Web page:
Chicago A nagging issue wound its way through the chatter at what was an otherwise celebratory event for the nation’s wind industry in Chicago.
The U.S. has become the world’s biggest wind-power generator and of the electricity production added in the country last year, 42 percent came from wind turbines. But as more megawatts come on line, the problem of getting power from wind-swept Plains to other places becomes more urgent.
“In some ways we’re reaching the glass ceiling,” said Rob Gramlich, vice president of policy at the American Wind Energy Association. It was the organization’s biggest annual conference to date, drawing 1,200 exhibitors and more than 20,000 people.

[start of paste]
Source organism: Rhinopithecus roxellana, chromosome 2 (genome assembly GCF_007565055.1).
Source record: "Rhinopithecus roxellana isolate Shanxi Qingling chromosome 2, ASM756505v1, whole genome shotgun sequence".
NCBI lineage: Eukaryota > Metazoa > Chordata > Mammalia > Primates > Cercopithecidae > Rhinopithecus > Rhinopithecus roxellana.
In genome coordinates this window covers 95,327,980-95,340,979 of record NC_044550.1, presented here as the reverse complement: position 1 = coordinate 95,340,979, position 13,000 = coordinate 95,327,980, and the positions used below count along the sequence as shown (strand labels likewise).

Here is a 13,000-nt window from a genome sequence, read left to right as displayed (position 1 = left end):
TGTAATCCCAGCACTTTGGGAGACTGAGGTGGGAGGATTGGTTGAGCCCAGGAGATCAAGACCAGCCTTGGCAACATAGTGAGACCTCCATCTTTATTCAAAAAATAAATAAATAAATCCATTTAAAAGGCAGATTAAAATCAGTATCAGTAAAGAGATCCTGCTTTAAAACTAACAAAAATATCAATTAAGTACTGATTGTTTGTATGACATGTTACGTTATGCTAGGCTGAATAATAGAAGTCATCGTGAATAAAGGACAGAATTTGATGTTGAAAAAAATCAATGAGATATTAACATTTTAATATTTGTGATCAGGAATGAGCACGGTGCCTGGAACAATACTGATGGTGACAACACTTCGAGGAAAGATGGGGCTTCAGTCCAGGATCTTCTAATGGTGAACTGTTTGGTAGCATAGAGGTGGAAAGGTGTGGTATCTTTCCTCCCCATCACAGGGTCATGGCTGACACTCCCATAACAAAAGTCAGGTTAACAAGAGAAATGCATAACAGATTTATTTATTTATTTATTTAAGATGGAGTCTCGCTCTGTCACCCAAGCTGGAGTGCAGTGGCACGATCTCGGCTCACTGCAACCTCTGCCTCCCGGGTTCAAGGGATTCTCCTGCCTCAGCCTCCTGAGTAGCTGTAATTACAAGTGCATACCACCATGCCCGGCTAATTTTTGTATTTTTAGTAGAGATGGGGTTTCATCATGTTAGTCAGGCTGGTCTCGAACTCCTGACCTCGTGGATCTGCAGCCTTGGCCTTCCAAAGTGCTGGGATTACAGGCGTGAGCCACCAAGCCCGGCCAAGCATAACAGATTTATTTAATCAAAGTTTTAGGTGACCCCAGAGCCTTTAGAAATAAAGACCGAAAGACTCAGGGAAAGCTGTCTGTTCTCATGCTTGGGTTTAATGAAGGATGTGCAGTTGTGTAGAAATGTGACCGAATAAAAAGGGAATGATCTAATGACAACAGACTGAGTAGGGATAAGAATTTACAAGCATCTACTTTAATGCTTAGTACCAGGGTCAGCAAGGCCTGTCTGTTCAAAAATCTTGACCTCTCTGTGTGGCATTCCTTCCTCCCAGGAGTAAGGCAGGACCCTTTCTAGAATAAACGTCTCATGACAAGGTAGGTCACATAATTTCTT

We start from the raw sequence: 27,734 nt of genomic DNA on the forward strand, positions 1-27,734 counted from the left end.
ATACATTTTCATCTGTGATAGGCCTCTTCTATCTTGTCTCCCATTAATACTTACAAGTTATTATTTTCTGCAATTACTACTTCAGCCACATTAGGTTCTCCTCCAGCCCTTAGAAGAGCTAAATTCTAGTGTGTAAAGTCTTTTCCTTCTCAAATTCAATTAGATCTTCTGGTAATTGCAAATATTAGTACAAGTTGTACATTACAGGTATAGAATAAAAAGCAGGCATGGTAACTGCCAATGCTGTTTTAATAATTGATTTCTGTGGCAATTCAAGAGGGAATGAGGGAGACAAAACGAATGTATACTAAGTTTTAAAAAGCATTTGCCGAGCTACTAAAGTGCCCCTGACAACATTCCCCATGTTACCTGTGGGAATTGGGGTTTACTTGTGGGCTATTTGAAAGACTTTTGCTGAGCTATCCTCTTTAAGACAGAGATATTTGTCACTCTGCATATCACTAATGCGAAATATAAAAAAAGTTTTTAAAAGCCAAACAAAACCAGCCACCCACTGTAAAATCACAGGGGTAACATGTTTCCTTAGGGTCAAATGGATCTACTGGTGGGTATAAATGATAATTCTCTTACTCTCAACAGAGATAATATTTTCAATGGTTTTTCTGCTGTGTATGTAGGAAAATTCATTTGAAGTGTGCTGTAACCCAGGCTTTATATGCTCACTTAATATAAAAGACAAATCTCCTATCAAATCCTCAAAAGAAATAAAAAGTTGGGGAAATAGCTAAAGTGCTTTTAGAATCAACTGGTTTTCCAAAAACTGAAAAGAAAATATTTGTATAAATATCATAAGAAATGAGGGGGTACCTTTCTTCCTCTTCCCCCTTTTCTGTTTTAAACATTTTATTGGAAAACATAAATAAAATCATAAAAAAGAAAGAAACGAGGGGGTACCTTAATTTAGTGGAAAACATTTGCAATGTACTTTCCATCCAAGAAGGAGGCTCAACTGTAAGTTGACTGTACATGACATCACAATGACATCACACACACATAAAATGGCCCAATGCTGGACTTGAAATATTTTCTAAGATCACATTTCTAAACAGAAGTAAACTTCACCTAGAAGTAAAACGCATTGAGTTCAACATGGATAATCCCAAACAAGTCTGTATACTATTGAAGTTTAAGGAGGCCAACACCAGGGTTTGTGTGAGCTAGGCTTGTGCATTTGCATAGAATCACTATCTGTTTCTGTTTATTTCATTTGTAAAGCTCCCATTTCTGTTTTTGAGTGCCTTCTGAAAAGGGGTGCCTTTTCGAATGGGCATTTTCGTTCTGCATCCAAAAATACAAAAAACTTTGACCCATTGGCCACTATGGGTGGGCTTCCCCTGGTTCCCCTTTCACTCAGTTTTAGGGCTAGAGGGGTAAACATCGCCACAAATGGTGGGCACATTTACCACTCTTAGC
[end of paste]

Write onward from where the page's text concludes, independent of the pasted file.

The country’s grid is aging, often overloaded and, in the case of wide-open states like Wyoming and North Dakota — some of the best places to erect wind turbines — not nearly extensive enough to move electricity to major markets where customers wait.
The wind industry group says it needs 19,000 miles of new high-voltage lines — at a cost of about $100 billion — for wind-farm developers to keep building.
That barrier, Gramlich said, could imperil President Barack Obama’s goal for the country of generating 25 percent of its electric supply through renewable energy by 2025.
On Tuesday, Siemens AG said it was building a wind turbine plant in Kansas where it would employ 400 workers. The 30,000-square foot facility will begin production next year.